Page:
Anton Kuchukhidze: Investors Are Drawn to Ankara Even During the “Crisis”

Translated by Ollie Richardson & Angelina Siard


It so happens that I hear and read materials about the devastating impact of American sanctions on the economy of Turkey. Even Ukrainian political scientists in their reasoning advise Ankara to agree to the conditions of the US.

I respect the opinion of every expert as long as there is at least an argument in it and there are no transitions to personal insults, and let’s not forget that any process has two sides.

I, for example, categorically don’t agree that the sanctions policy of the US against Ankara has become the prime cause of the collapse of the lira.

In reality, the lira’s problems started long ago, long before the problems between Trump and Erdogan begun.

The fact is that the Turkish economy is one of the most energy consuming in the world, and respectively they are buying a lot of energy resources, the price for which over the last two years again grows.

The problems with the lira are connected to the fact that Turkey buys more than it sells — a negative trade balance indeed due to purchasing expensive energy resources.

For example, in 2017 the trade deficiency of Turkey grew by 37.5% and was $77.1 billion.

This is where the primary source of problems with the exchange rate of national currency in Turkey come from, and not from the US’ August sanctions against Ankara, especially since for the sake of fairness it should be noted that they were not the most powerful that they could’ve been.

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Using how the West builds relations with Ankara as an example, it is possible to see to what extent business is important. Can you guess what country Turkey exported goods to most of all in 2017?

To the country in Europe that Mr. Erdogan criticises most of all – to Germany.

The sum of export was $15.1 billion. In turn, Germany over the past year became the second large exporter to Turkey after China – the sum of export from Berlin was $21.3 billion.

Some may call it a policy of double standards, some may call it cynicism, and some may call it defending one’s national interests. Actually, the name of this phenomenon doesn’t matter because the essence is simple: everyone wants to make money, and nobody wants to lose their markets, even despite political differences.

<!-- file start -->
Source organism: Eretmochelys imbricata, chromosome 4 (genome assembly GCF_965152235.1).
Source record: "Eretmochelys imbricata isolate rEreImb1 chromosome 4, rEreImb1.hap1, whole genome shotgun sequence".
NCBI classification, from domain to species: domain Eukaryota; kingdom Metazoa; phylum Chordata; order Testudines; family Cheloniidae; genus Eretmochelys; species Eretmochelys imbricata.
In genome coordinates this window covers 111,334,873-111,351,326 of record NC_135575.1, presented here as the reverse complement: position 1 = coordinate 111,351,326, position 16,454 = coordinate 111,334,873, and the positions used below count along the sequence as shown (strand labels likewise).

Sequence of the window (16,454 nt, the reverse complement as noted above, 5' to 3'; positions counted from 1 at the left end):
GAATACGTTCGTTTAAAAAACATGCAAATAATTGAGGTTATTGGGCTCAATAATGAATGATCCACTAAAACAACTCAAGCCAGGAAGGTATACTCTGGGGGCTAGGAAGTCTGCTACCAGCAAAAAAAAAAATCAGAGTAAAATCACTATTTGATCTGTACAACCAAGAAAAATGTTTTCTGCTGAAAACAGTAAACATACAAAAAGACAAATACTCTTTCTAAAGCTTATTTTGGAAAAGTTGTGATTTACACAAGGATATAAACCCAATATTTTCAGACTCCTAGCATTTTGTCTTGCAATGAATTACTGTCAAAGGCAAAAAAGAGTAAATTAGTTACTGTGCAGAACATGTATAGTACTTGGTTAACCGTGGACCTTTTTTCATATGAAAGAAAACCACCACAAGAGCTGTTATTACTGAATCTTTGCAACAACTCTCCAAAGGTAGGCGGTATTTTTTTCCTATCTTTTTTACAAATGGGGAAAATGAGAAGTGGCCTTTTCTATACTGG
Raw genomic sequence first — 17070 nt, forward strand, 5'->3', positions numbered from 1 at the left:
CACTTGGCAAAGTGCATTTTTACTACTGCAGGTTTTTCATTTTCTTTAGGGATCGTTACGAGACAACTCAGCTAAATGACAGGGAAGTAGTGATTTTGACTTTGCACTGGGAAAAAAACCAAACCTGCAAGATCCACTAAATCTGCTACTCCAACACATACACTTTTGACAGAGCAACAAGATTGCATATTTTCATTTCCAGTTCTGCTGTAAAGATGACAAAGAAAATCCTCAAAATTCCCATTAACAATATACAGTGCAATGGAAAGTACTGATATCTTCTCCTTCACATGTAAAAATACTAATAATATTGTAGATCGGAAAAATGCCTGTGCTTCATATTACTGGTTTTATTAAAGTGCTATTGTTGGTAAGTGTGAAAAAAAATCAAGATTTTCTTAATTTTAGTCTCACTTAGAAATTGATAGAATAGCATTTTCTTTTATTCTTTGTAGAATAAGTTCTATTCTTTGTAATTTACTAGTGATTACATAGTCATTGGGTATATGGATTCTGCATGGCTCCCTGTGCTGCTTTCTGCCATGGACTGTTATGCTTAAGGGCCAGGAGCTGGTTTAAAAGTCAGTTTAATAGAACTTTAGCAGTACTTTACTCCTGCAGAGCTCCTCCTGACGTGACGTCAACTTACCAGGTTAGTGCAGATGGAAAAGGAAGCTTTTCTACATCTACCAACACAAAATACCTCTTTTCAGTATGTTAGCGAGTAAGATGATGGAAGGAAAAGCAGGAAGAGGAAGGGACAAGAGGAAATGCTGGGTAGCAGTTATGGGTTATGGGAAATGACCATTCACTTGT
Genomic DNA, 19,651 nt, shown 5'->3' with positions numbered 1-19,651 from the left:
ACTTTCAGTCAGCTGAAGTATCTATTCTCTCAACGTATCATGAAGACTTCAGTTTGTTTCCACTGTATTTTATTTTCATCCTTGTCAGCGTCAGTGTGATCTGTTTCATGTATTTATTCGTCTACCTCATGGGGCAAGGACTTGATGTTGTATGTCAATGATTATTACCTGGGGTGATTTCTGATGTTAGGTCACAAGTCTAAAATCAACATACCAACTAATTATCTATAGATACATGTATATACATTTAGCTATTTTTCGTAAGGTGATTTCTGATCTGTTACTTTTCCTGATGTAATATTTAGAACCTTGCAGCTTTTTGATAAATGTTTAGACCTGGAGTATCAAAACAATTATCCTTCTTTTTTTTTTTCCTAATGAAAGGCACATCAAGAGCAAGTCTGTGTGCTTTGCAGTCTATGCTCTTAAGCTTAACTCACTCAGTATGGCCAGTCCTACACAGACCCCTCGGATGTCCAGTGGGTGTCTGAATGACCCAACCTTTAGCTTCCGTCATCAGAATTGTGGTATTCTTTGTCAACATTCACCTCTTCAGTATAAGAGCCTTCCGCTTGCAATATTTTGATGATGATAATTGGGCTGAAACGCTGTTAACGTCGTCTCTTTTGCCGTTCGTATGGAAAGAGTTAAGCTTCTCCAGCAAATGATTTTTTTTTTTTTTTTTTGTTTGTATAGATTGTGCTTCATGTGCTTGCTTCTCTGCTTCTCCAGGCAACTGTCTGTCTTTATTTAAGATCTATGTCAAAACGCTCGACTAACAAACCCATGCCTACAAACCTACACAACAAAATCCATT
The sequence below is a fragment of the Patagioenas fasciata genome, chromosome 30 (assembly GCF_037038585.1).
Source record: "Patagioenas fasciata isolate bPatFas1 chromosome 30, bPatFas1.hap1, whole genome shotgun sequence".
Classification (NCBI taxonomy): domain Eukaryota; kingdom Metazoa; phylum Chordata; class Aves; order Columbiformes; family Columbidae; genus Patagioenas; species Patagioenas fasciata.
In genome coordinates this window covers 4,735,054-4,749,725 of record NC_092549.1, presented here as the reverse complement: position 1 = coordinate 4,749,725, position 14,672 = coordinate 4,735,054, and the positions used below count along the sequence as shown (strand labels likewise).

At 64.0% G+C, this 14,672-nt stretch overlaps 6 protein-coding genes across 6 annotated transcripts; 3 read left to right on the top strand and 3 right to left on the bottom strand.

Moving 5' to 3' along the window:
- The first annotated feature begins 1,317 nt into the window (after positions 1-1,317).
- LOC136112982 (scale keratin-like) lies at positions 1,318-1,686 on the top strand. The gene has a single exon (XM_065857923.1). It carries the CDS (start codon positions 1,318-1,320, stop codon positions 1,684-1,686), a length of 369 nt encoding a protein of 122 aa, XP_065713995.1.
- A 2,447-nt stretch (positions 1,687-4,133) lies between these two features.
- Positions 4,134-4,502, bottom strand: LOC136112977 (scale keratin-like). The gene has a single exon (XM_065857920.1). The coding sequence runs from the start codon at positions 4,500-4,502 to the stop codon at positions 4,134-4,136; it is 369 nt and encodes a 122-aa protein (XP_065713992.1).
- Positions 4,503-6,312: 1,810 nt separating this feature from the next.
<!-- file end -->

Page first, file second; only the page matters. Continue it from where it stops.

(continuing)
There are other interesting aspects of the conflict between Turkey and the US. The foreign policy and economic ties of Ankara are diversified – potentially losing their American partners, they have found for themselves alternative, even very profitable proposals and beneficial scenarios for economic policy:

1. Qatar has once again confirmed its readiness to pour $15 billion of direct investments into Turkey.

Pay attention though – Turkey doesn’t run around the world like a beggar asking for loans, like Ukraine.

There is enough confidence when it comes to giving Turkey money.

Western countries will continue to criticise Ankara, but Turkey will continue to attract western capital to itself as an economic entity.

One of the latest statements of the EBRD (European Bank for Reconstruction and Development):

“The European Bank for Reconstruction and Development (EBRD) will keep its ties with Turkey … in connection with changes in the exchange rate of the Turkish lira. … as of today, 271 projects were realised in Turkey with the assistance of the EBRD, and €10.764 billion were invested in the Turkish economy. At the same time, 94% of EBRD investments concerned the private sector”.

Think about it: potentially losing the American market, which, in principle for Turkey is not a priority and not the biggest, they don’t get into debt bondage, but collect investments from all around the world.

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Losing one thing, Ankara gains another.

And it in this that the wisdom of state policy lies. Turkey doesn’t behave like Ukraine at all.

Kiev, having lost the Russian market, the generalised figure being more than $15 billion, hasn’t compensated for these losses in the EU market, having received a quota, and took out IMF loans for the sum of more than $15 billion, not to mention the $3 billion in loans from the US and the loans from the EU, etc.

If to listen to our authorities – and I stress: only listen, because it can’t be perceived seriously – then it turns out that we defend the West’s borders, save their democracy, and they love us so much and support us.

So why didn’t any of our western friends propose $15 billion of direct investments?

Trust is verified by money: in simple terms, the West doesn’t trust Kiev with its money, but it turns out that concerning Ankara, which the West criticises from sunrise to sunset, there is trust.

The conclusion is obvious: until those who hold the keys to power in Kiev come to their senses, the investor will never come here, and the debt knot around our neck will only be tightened.

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